NLC says cities are ready for Y2K
With the Y2K deadline fast approaching, the nation’s cities have said they are ready for the new millennium. According to a 400-city survey for the National League of Cities, Washington, D.C., 92 percent of respondents say that 100 percent of their cities’ critical systems will be compliant by the end of the year.
Public safety, water and wastewater systems, utility service, finances and tax records are the top priorities for compliance. Other areas mentioned by respondents include general government administration, roads and traffic management, and telecommunications.
Two-thirds of the respondents have prepared a Y2K contingency plan. Of the cities without a contingency plan, 48 percent plan to develop one; 55 percent of those expect the plan to be completed this month.
To complete compliance tasks, cities have partnered with other local governments, utility companies and local businesses. Seventy-three percent of the respondents are working with public and private utilities; 59 percent are collaborating with other municipal governments; 52 percent partnered with private-sector groups; and 51 percent are working with county governments.
The cost of Y2K compliance is proportional to the size of the city. Seventy-five percent of large cities (population more than 150,000) said compliance efforts cost more than $1 million. Eighty-five percent of cities with populations between 10,000 and 49,999 estimated compliance costs at $500,000 or less, while small cities (less than 10,000 population) estimated costs of about $250,000.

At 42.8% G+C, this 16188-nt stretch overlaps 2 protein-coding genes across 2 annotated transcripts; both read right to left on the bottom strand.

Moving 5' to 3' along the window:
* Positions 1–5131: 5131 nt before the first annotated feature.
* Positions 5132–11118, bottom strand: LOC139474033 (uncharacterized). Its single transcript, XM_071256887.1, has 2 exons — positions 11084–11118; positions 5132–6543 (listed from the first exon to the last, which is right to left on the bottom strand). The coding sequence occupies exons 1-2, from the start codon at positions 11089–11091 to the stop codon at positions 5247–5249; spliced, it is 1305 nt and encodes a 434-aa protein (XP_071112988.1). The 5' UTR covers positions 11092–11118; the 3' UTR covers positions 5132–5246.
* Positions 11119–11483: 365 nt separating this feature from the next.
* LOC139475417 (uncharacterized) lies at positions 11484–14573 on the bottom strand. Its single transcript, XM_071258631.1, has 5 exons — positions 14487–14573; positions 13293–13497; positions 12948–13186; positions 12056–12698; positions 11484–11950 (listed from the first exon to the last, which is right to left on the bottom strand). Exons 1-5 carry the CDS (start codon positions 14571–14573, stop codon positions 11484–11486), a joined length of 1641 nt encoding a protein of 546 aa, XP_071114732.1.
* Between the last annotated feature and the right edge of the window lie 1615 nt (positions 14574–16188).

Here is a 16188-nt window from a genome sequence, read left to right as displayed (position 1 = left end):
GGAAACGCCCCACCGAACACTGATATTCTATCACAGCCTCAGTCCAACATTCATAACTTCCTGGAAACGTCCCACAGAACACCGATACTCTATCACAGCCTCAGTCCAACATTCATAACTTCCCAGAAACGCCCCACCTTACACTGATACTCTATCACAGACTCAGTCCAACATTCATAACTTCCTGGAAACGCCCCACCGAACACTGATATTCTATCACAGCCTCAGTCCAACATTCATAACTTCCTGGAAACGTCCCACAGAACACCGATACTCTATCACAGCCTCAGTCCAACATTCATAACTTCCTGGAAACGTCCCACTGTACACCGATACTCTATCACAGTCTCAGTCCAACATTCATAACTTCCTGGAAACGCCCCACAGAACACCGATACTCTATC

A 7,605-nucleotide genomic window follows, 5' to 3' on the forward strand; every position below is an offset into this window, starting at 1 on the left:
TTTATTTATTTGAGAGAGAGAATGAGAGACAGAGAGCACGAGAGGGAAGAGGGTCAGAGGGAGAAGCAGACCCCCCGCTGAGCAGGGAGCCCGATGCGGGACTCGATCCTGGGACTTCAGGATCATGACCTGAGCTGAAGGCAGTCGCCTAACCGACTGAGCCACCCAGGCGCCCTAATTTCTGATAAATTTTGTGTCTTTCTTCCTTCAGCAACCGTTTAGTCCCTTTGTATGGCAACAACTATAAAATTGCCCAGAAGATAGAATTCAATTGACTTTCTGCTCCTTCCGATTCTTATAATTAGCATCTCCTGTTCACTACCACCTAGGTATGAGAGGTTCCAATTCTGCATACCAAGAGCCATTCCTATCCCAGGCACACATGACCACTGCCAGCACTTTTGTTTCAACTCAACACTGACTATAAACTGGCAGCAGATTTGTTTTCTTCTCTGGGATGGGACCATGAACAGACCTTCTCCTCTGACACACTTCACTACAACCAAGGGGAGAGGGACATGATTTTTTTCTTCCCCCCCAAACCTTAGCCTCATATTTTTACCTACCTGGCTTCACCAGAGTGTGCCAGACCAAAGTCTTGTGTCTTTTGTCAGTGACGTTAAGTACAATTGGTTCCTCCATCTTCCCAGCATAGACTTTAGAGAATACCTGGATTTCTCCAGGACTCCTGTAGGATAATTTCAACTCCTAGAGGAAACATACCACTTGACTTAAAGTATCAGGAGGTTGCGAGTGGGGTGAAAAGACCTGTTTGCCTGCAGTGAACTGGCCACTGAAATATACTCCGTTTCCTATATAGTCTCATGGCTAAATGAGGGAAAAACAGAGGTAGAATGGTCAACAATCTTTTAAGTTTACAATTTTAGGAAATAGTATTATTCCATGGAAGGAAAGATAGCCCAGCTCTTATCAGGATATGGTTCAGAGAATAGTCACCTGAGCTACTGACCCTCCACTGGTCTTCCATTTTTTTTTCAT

Most cities notified the public about potential Y2K problems and the status of compliance work. Sixty-three percent of respondents used local newspapers to inform residents; 59 percent designated city staff to answer questions from residents; 47 percent held public forums; and 43 percent used the city web site. Some respondents also published guidebooks, distributed and mailed materials and placed local television and radio ads.
The survey was conducted by National Research, Washington, D.C., via telephone for NLC. Responding cities represented 49 states and the District of Columbia. The group included 81 cities with populations higher than 150,000; 90 cities with populations between 50,000 and 150,000; 112 cities with populations between 10,000 and 50,000; and 120 communities with fewer than 10,000 residents.